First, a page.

Dr Jessica Boname
The scientific content of the day was then kicked off by the first keynote speaker, Dr Jessica Boname from the Medical Research Council (MRC). Dr Boname provided a very useful presentation around the MRC funding streams available to researchers, both clinical and non-clinical. This presentation was followed by a series of presentations by senior researchers from each Centre, who each recapped the research highlights from their Centre in the last 12-months. This really gave a flavour and the breath of excellent research being conducted.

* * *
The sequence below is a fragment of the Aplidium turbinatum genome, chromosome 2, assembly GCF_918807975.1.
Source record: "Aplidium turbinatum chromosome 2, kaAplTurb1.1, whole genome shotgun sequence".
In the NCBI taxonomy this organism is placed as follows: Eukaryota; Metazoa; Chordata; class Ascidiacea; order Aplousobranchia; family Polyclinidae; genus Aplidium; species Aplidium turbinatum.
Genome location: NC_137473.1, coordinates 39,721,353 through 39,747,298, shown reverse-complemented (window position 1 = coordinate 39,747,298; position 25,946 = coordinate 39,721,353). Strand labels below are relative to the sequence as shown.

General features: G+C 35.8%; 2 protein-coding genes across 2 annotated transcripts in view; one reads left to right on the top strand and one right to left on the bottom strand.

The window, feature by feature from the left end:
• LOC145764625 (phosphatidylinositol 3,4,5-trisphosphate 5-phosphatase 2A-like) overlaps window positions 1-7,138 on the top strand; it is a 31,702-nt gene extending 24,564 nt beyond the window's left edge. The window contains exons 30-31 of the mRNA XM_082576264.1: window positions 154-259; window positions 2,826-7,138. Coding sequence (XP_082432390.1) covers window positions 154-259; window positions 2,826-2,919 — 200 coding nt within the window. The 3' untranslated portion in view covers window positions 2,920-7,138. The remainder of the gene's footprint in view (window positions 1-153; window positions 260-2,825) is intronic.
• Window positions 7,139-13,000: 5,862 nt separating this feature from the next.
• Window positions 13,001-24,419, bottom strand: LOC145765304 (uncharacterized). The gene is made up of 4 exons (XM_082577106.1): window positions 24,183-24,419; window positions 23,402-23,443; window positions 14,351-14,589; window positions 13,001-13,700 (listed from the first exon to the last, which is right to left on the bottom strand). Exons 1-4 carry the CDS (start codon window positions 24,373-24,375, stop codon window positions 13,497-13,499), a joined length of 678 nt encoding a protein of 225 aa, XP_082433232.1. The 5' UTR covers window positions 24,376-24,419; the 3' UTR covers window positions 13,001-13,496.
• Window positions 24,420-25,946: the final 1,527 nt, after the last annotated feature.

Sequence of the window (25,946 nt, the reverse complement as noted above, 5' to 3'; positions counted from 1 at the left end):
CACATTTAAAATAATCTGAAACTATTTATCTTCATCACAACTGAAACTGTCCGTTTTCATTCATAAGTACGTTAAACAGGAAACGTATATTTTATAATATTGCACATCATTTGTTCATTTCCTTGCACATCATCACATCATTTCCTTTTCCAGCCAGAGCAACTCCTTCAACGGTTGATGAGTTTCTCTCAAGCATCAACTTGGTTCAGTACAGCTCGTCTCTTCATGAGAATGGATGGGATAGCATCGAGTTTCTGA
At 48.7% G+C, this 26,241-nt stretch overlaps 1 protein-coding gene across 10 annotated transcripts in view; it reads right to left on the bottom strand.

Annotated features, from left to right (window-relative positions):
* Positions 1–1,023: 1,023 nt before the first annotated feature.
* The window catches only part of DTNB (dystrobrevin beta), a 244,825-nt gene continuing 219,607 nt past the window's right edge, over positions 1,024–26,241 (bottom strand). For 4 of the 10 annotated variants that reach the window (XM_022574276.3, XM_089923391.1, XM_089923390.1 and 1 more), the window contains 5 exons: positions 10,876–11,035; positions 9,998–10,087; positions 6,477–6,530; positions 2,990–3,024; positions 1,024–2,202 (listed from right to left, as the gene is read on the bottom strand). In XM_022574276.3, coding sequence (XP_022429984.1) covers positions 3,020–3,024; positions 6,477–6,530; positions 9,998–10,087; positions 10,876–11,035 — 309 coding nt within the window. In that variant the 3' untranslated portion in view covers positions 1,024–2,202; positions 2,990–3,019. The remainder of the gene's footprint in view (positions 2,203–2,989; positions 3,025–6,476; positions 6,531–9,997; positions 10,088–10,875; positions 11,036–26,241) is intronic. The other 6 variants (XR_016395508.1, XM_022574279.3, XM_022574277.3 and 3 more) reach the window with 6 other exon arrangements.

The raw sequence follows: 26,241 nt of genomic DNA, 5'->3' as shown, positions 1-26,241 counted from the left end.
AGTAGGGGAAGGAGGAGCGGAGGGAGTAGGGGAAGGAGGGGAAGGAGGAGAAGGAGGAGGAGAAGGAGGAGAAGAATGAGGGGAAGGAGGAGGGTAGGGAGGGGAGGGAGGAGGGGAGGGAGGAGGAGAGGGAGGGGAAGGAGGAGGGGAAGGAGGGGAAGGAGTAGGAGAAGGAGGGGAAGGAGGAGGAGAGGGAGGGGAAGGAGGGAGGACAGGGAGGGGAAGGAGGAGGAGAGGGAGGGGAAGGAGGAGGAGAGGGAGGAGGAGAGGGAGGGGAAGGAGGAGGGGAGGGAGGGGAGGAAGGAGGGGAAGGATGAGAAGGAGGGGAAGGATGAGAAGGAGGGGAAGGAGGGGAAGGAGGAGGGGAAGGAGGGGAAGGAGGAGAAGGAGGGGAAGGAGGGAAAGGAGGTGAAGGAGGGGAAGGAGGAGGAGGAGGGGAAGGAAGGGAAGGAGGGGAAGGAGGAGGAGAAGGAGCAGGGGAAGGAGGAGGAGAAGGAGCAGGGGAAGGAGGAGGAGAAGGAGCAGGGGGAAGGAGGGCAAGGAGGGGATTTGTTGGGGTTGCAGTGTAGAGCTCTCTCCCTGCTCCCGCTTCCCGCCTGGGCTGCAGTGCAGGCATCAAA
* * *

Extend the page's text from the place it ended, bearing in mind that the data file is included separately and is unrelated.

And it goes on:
The morning session was then rounded off by the main presentation session, the elevator pitches. These presentations challenge junior researchers to “sell” their research idea to the audience in just three minutes; this session didn’t disappoint, with an excellent series of presentations, all providing concise information which distilled the essence of their work for the audience. As presentations were short, each researcher had produced a poster of their work and much conversation was had by these over the lunch break. Another key feature of the UK-RiME is its mentorship scheme, linking up junior and senior researchers (from different institutes), to provide the former with an additional perspective on their future career path. As well as facilitating these links between researchers, the UK-RiME showcase also provides an excellent opportunity for face-to-face meetings between mentorship pairs over the meeting breaks.